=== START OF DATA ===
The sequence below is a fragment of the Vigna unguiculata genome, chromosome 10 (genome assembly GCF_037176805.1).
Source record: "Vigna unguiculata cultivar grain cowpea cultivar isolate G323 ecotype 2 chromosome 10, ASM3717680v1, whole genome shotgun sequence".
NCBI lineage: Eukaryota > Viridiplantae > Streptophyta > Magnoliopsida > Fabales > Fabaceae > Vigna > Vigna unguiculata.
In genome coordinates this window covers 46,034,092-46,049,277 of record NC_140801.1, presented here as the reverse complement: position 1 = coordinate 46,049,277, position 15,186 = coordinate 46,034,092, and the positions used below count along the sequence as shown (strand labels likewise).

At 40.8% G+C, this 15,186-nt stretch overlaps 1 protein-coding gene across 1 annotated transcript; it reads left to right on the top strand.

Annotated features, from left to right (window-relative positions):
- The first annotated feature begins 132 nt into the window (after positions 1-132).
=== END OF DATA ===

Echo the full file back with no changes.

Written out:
The sequence below is a fragment of the Vigna unguiculata genome, chromosome 10 (genome assembly GCF_037176805.1).
Source record: "Vigna unguiculata cultivar grain cowpea cultivar isolate G323 ecotype 2 chromosome 10, ASM3717680v1, whole genome shotgun sequence".
NCBI lineage: Eukaryota > Viridiplantae > Streptophyta > Magnoliopsida > Fabales > Fabaceae > Vigna > Vigna unguiculata.
In genome coordinates this window covers 46,034,092-46,049,277 of record NC_140801.1, presented here as the reverse complement: position 1 = coordinate 46,049,277, position 15,186 = coordinate 46,034,092, and the positions used below count along the sequence as shown (strand labels likewise).

At 40.8% G+C, this 15,186-nt stretch overlaps 1 protein-coding gene across 1 annotated transcript; it reads left to right on the top strand.

Annotated features, from left to right (window-relative positions):
- The first annotated feature begins 132 nt into the window (after positions 1-132).